She was unquestionably the equivalent of a vertebrate. Two web-footed legs were drawn up close against the cigar-shaped body. The vast, rather narrow, inflated wings could not have been held or moved in flight without a strong internal skeleton and musculature. Theorists later argued that she must have come from a planet with a high proportion of water surface, a planet possibly larger than Earth though of about the same mass and with a similar atmosphere. She could rise in Earth’s air. And before each thunderous lament she was seen to breathe.

It was assumed that immense air sacs within her body were inflated or partly inflated when she left the ship, possibly with some gas lighter than nitrogen. Since it was inconceivable that a vertebrate organism could have survived entry into atmosphere from an orbit 3400 miles up, it was necessary to believe that the ship had briefly descended, unobserved and by unknown means, probably on Earth’s night-side. Later on the ship did descend as far as atmosphere, for a moment...

St. Louis was partly evacuated. There is no reliable estimate of the loss of life and property from panic and accident on the jammed roads and rail lines. 1500 dead, 7400 injured is the conservative figure.

After a night and a day she abandoned that area, flying heavily eastward. The droning and swooping gnats of aircraft plainly distressed her. At first she had only tried to avoid them, but now and then during her eastward flight from St. Louis she made short desperate rushes against them, without skill or much sign of intelligence, screaming from a wide-open mouth that could have swallowed a four-engine bomber. Two aircraft were lost over Cincinnati, by collision with each other in trying to get out of her way. Pilots were then ordered to keep a distance of not less than ten miles until such time as she reached the Atlantic--if she did--when she could safely be shot down.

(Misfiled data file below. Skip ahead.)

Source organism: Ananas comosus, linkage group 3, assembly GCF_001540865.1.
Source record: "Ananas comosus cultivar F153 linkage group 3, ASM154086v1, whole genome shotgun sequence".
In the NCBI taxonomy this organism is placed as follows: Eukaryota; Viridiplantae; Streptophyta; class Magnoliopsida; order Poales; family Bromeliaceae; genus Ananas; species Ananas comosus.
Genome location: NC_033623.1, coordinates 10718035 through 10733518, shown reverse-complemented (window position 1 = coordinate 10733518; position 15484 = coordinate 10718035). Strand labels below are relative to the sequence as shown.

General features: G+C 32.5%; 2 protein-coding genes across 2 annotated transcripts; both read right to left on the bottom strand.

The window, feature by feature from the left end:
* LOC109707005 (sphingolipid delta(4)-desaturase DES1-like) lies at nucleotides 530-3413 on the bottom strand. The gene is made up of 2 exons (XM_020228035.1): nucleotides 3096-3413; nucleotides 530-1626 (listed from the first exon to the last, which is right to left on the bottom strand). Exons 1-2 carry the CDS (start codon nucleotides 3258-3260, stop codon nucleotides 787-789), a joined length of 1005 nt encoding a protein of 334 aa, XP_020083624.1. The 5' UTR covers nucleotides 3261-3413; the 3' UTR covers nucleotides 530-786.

She studied Chicago for a day.

By that time Civil Defense was better prepared. About a million residents had already fled to open country before she came, and the loss of life was proportionately smaller. She moved on. We have no clue to the reason why great cities should have attracted her, though apparently they did. She was hungry perhaps, or seeking help, or merely drawn in animal curiosity by the endless motion of the cities and the strangeness. It has even been suggested that the life forms of her homeland--her masters--resembled humanity. She moved eastward, and religious organizations united to pray that she would come down on one of the lakes where she could safely be destroyed. She didn’t.

She approached Pittsburgh, choked and screamed and flew high, and soared in weary circles over Buffalo for a day and a night. Some pilots who had followed the flight from the West Coast claimed that the vast lamentation of her voice was growing fainter and hoarser while she was drifting along the line of the Mohawk Valley. She turned south, following the Hudson at no great height. Sometimes she appeared to be choking, the labored inhalations harsh and prolonged, like a cloud in agony.

When she was over Westchester, headquarters tripled the swarm of interceptors and observation planes. Squadrons from Connecticut and southern New Jersey deployed to form a monstrous funnel, the small end before her, the large end pointing out to open sea. Heavy bombers closed in above, laying a smoke screen at 10,000 feet to discourage her from rising. The ground shook with the drone of jets, and with her crying.